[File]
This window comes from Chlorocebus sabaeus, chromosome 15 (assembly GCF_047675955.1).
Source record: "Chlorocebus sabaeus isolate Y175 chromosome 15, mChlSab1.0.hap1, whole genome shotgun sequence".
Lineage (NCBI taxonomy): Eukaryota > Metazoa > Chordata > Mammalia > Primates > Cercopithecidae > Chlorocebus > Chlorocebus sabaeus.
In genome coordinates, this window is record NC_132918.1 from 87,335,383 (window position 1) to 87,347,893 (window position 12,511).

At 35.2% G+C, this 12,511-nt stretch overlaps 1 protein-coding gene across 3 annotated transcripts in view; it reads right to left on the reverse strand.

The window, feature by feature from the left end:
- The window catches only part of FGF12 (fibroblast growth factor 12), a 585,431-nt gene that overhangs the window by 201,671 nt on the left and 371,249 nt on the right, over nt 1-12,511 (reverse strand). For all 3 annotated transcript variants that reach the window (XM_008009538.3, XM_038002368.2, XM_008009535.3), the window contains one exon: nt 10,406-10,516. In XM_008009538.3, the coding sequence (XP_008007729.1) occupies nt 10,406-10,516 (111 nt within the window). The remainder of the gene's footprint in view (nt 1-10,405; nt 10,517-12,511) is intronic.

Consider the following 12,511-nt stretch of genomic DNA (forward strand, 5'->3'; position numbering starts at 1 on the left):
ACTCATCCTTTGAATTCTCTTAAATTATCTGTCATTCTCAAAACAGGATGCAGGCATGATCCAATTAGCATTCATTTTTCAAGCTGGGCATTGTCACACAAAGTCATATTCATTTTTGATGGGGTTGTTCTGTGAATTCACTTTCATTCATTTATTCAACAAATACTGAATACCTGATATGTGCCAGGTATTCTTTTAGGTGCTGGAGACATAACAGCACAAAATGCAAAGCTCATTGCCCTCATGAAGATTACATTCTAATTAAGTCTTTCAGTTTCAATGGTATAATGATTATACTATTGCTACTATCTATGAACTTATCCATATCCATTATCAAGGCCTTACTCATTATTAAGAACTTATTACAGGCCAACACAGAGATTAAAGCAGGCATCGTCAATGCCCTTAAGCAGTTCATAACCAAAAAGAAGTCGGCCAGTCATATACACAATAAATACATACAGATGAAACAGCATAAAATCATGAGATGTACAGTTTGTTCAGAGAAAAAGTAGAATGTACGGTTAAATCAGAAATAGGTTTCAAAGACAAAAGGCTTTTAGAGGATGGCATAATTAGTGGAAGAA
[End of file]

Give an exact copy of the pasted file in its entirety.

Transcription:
This window comes from Chlorocebus sabaeus, chromosome 15 (assembly GCF_047675955.1).
Source record: "Chlorocebus sabaeus isolate Y175 chromosome 15, mChlSab1.0.hap1, whole genome shotgun sequence".
Lineage (NCBI taxonomy): Eukaryota > Metazoa > Chordata > Mammalia > Primates > Cercopithecidae > Chlorocebus > Chlorocebus sabaeus.
In genome coordinates, this window is record NC_132918.1 from 87,335,383 (window position 1) to 87,347,893 (window position 12,511).

At 35.2% G+C, this 12,511-nt stretch overlaps 1 protein-coding gene across 3 annotated transcripts in view; it reads right to left on the reverse strand.

The window, feature by feature from the left end:
- The window catches only part of FGF12 (fibroblast growth factor 12), a 585,431-nt gene that overhangs the window by 201,671 nt on the left and 371,249 nt on the right, over nt 1-12,511 (reverse strand). For all 3 annotated transcript variants that reach the window (XM_008009538.3, XM_038002368.2, XM_008009535.3), the window contains one exon: nt 10,406-10,516. In XM_008009538.3, the coding sequence (XP_008007729.1) occupies nt 10,406-10,516 (111 nt within the window). The remainder of the gene's footprint in view (nt 1-10,405; nt 10,517-12,511) is intronic.

Consider the following 12,511-nt stretch of genomic DNA (forward strand, 5'->3'; position numbering starts at 1 on the left):
ACTCATCCTTTGAATTCTCTTAAATTATCTGTCATTCTCAAAACAGGATGCAGGCATGATCCAATTAGCATTCATTTTTCAAGCTGGGCATTGTCACACAAAGTCATATTCATTTTTGATGGGGTTGTTCTGTGAATTCACTTTCATTCATTTATTCAACAAATACTGAATACCTGATATGTGCCAGGTATTCTTTTAGGTGCTGGAGACATAACAGCACAAAATGCAAAGCTCATTGCCCTCATGAAGATTACATTCTAATTAAGTCTTTCAGTTTCAATGGTATAATGATTATACTATTGCTACTATCTATGAACTTATCCATATCCATTATCAAGGCCTTACTCATTATTAAGAACTTATTACAGGCCAACACAGAGATTAAAGCAGGCATCGTCAATGCCCTTAAGCAGTTCATAACCAAAAAGAAGTCGGCCAGTCATATACACAATAAATACATACAGATGAAACAGCATAAAATCATGAGATGTACAGTTTGTTCAGAGAAAAAGTAGAATGTACGGTTAAATCAGAAATAGGTTTCAAAGACAAAAGGCTTTTAGAGGATGGCATAATTAGTGGAAGAA